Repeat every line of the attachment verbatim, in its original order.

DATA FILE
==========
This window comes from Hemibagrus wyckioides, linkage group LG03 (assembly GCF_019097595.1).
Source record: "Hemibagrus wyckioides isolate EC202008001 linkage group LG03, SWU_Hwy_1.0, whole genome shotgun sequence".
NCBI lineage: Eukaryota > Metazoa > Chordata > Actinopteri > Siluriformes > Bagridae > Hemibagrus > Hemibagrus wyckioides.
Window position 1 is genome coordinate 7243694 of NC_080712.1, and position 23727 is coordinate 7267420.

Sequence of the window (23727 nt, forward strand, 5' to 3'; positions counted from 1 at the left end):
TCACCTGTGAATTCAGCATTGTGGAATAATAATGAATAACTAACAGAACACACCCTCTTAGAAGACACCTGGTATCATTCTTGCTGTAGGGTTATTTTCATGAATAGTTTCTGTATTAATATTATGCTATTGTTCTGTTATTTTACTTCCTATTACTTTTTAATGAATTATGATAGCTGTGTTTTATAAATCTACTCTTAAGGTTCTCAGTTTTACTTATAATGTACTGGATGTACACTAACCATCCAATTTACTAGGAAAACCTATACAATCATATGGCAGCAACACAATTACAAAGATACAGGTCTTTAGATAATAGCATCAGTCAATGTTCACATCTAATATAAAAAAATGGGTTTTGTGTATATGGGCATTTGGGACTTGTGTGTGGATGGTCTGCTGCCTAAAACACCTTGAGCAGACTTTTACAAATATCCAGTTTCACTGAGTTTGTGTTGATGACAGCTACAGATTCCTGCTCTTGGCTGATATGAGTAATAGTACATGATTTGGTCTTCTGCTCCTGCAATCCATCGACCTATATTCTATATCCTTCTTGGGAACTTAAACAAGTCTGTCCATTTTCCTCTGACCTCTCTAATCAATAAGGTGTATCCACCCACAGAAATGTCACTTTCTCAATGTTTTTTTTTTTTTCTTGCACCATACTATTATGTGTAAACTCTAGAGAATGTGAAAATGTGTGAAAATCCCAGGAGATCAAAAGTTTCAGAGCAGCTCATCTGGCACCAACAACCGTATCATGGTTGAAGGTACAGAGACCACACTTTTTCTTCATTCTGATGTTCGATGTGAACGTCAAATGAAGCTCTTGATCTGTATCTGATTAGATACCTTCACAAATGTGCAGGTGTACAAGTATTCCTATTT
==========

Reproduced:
This window comes from Hemibagrus wyckioides, linkage group LG03 (assembly GCF_019097595.1).
Source record: "Hemibagrus wyckioides isolate EC202008001 linkage group LG03, SWU_Hwy_1.0, whole genome shotgun sequence".
NCBI lineage: Eukaryota > Metazoa > Chordata > Actinopteri > Siluriformes > Bagridae > Hemibagrus > Hemibagrus wyckioides.
Window position 1 is genome coordinate 7243694 of NC_080712.1, and position 23727 is coordinate 7267420.

Sequence of the window (23727 nt, forward strand, 5' to 3'; positions counted from 1 at the left end):
TCACCTGTGAATTCAGCATTGTGGAATAATAATGAATAACTAACAGAACACACCCTCTTAGAAGACACCTGGTATCATTCTTGCTGTAGGGTTATTTTCATGAATAGTTTCTGTATTAATATTATGCTATTGTTCTGTTATTTTACTTCCTATTACTTTTTAATGAATTATGATAGCTGTGTTTTATAAATCTACTCTTAAGGTTCTCAGTTTTACTTATAATGTACTGGATGTACACTAACCATCCAATTTACTAGGAAAACCTATACAATCATATGGCAGCAACACAATTACAAAGATACAGGTCTTTAGATAATAGCATCAGTCAATGTTCACATCTAATATAAAAAAATGGGTTTTGTGTATATGGGCATTTGGGACTTGTGTGTGGATGGTCTGCTGCCTAAAACACCTTGAGCAGACTTTTACAAATATCCAGTTTCACTGAGTTTGTGTTGATGACAGCTACAGATTCCTGCTCTTGGCTGATATGAGTAATAGTACATGATTTGGTCTTCTGCTCCTGCAATCCATCGACCTATATTCTATATCCTTCTTGGGAACTTAAACAAGTCTGTCCATTTTCCTCTGACCTCTCTAATCAATAAGGTGTATCCACCCACAGAAATGTCACTTTCTCAATGTTTTTTTTTTTTTCTTGCACCATACTATTATGTGTAAACTCTAGAGAATGTGAAAATGTGTGAAAATCCCAGGAGATCAAAAGTTTCAGAGCAGCTCATCTGGCACCAACAACCGTATCATGGTTGAAGGTACAGAGACCACACTTTTTCTTCATTCTGATGTTCGATGTGAACGTCAAATGAAGCTCTTGATCTGTATCTGATTAGATACCTTCACAAATGTGCAGGTGTACAAGTATTCCTATTT